• Message: the part of the report which represents what was said or written in the language event
  • Reporting signal: the part of the report which tells you that this is a report, for example, a reporting verb such as ‘say’. In some cases punctuation marks such as inverted commas may act as reporting signals.
  • Look at the text Goldman an ethical history and identify and comment on the above elements
textual integration
textual integration
  • Insertion = a clear separation between the words of the source and those of the source (quotation marks) or whether the distinction has been blurred; the actual words of the other speaker
  • assimilation = reformulation and paraphrasing
direct and indirect quotation
Direct and indirect quotation
  • whether the writer purports to offer the reader the actual words of the attributed source or whether these have been reworked in some way, often with the result that the wording is more like that of the current text than that of the original speaker/writer.
  • At its most simple, this distinction separates direct quotation (where the attributed material is clearly separated from the rest of the text)
  • and indirect quotation (where the words of the attributed are not so clearly demarcated and where there may be considerable paraphrasing.)
indirect quotation
Indirect quotation
  • the distance between the external and the authorial voice is reduced.
  • There is some degree of assimilation by the text of the attributed meanings.
  • Such assimilation may be increased through the use of the various grammatical structures of attribution. (reporting verbs)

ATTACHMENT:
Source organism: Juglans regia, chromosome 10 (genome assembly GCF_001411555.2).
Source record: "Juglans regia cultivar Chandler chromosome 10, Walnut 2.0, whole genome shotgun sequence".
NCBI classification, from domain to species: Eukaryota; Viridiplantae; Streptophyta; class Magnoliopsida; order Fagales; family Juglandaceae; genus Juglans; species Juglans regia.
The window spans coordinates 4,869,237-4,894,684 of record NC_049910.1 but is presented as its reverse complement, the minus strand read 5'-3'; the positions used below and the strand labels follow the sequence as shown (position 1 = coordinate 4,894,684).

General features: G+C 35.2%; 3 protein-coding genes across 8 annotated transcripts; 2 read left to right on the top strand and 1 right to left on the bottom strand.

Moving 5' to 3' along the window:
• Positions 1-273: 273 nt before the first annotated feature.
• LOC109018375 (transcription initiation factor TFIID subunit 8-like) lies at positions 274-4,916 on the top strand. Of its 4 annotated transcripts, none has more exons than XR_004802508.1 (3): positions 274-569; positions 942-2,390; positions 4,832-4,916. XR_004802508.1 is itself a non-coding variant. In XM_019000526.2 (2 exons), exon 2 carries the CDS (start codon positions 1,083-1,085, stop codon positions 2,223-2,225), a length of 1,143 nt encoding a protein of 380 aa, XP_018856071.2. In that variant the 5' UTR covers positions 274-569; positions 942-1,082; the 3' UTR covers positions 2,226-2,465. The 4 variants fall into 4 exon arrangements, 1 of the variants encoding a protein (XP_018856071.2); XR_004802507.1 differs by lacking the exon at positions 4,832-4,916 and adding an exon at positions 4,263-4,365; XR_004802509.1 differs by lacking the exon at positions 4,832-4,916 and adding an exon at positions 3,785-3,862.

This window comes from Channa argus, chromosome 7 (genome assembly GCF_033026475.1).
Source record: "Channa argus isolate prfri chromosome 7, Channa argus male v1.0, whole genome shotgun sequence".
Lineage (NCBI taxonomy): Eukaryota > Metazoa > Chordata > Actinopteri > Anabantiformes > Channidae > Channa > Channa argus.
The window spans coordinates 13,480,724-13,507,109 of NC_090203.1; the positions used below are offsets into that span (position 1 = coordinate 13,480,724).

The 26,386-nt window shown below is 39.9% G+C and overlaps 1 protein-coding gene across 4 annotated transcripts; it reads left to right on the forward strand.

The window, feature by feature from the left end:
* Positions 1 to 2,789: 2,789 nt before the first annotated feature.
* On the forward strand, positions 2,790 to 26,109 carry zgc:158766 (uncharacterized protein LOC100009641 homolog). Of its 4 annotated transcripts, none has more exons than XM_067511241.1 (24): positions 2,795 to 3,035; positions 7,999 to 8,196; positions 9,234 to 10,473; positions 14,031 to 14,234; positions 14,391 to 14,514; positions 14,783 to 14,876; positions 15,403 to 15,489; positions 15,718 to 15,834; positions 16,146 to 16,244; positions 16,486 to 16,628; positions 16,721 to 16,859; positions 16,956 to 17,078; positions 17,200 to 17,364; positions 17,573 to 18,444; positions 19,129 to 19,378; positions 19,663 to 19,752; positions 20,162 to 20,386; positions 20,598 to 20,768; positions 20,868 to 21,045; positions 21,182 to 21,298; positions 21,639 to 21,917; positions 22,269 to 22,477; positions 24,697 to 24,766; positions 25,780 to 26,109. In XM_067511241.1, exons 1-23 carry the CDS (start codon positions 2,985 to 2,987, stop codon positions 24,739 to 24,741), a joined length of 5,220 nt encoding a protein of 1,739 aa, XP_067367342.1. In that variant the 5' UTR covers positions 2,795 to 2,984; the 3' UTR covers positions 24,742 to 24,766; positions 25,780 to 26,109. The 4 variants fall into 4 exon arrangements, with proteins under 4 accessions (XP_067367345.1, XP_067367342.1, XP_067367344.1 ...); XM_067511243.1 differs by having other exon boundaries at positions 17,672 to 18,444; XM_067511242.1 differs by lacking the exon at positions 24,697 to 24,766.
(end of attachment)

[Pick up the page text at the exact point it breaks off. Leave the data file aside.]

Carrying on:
attribution and text types
Attribution and text types
  • There are marked differences between text types e.g. fiction vs. news reporting
  • ambiguous attribution and blurred distinctions can be used for a series of rhetorical purposes
  • academic writing involves a series of ‘rules’ about attribution (the plagiarism issue)
  • the media also have a set of editorial rules regarding the accuracy of reporting
  • in literary studies the distinction between indirect and free indirect speech has undergone a vast amount of research
speech events can be reported in a variety of ways
Speechevents can bereported in a varietyofways
  • Distance or disendorsement, stance signals, signalsofinteractionalresistance, timeframes, and values can allbealteredtofit a particularpolitical or journalisticpurpose. Questions can frame utterances in a particular way responses can becraftedtorespond or evade
events and the reporting of events are not the same thing
Events and the reportingofevents are not the samething.
  • Youshouldbeabletouseyourcriticalskills, analyticalabilities and appropriate metalanguagetocomment on choicesmade in the reportingofspeechevents and performative documents